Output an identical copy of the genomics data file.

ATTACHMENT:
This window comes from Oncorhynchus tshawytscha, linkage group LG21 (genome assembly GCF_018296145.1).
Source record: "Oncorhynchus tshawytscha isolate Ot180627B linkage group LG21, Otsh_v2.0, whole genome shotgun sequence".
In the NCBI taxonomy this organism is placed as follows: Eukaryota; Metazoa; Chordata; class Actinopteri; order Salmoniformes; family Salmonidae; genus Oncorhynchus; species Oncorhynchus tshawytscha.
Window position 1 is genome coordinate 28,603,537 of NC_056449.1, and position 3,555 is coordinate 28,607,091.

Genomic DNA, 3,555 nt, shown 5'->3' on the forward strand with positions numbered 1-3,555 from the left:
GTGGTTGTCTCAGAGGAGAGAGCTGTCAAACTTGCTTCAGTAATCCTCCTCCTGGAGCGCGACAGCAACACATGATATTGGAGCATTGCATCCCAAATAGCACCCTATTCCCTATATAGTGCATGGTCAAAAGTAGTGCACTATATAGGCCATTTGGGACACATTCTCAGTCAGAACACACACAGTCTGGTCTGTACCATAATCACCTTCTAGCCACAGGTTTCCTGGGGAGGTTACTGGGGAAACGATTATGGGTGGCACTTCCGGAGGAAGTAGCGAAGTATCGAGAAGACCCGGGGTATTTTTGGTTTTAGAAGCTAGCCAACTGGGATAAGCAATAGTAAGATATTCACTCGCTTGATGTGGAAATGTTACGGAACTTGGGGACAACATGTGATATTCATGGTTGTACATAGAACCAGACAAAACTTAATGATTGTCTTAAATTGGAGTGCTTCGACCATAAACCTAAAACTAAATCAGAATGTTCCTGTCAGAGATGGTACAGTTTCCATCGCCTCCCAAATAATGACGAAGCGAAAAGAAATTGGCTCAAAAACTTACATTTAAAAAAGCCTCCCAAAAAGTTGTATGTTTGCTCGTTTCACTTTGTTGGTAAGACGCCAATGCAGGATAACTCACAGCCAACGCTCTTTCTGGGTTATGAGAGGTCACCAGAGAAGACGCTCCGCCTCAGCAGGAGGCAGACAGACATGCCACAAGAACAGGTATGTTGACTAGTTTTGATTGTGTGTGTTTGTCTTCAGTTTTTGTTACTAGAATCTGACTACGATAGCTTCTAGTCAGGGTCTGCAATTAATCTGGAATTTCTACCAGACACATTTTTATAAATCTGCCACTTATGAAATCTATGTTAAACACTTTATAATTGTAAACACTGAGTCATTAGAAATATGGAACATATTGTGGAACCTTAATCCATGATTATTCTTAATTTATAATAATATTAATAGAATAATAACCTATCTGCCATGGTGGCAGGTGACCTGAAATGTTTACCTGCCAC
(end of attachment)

This window comes from Oncorhynchus tshawytscha, linkage group LG21 (genome assembly GCF_018296145.1).
Source record: "Oncorhynchus tshawytscha isolate Ot180627B linkage group LG21, Otsh_v2.0, whole genome shotgun sequence".
In the NCBI taxonomy this organism is placed as follows: Eukaryota; Metazoa; Chordata; class Actinopteri; order Salmoniformes; family Salmonidae; genus Oncorhynchus; species Oncorhynchus tshawytscha.
Window position 1 is genome coordinate 28,603,537 of NC_056449.1, and position 3,555 is coordinate 28,607,091.

Genomic DNA, 3,555 nt, shown 5'->3' on the forward strand with positions numbered 1-3,555 from the left:
GTGGTTGTCTCAGAGGAGAGAGCTGTCAAACTTGCTTCAGTAATCCTCCTCCTGGAGCGCGACAGCAACACATGATATTGGAGCATTGCATCCCAAATAGCACCCTATTCCCTATATAGTGCATGGTCAAAAGTAGTGCACTATATAGGCCATTTGGGACACATTCTCAGTCAGAACACACACAGTCTGGTCTGTACCATAATCACCTTCTAGCCACAGGTTTCCTGGGGAGGTTACTGGGGAAACGATTATGGGTGGCACTTCCGGAGGAAGTAGCGAAGTATCGAGAAGACCCGGGGTATTTTTGGTTTTAGAAGCTAGCCAACTGGGATAAGCAATAGTAAGATATTCACTCGCTTGATGTGGAAATGTTACGGAACTTGGGGACAACATGTGATATTCATGGTTGTACATAGAACCAGACAAAACTTAATGATTGTCTTAAATTGGAGTGCTTCGACCATAAACCTAAAACTAAATCAGAATGTTCCTGTCAGAGATGGTACAGTTTCCATCGCCTCCCAAATAATGACGAAGCGAAAAGAAATTGGCTCAAAAACTTACATTTAAAAAAGCCTCCCAAAAAGTTGTATGTTTGCTCGTTTCACTTTGTTGGTAAGACGCCAATGCAGGATAACTCACAGCCAACGCTCTTTCTGGGTTATGAGAGGTCACCAGAGAAGACGCTCCGCCTCAGCAGGAGGCAGACAGACATGCCACAAGAACAGGTATGTTGACTAGTTTTGATTGTGTGTGTTTGTCTTCAGTTTTTGTTACTAGAATCTGACTACGATAGCTTCTAGTCAGGGTCTGCAATTAATCTGGAATTTCTACCAGACACATTTTTATAAATCTGCCACTTATGAAATCTATGTTAAACACTTTATAATTGTAAACACTGAGTCATTAGAAATATGGAACATATTGTGGAACCTTAATCCATGATTATTCTTAATTTATAATAATATTAATAGAATAATAACCTATCTGCCATGGTGGCAGGTGACCTGAAATGTTTACCTGCCAC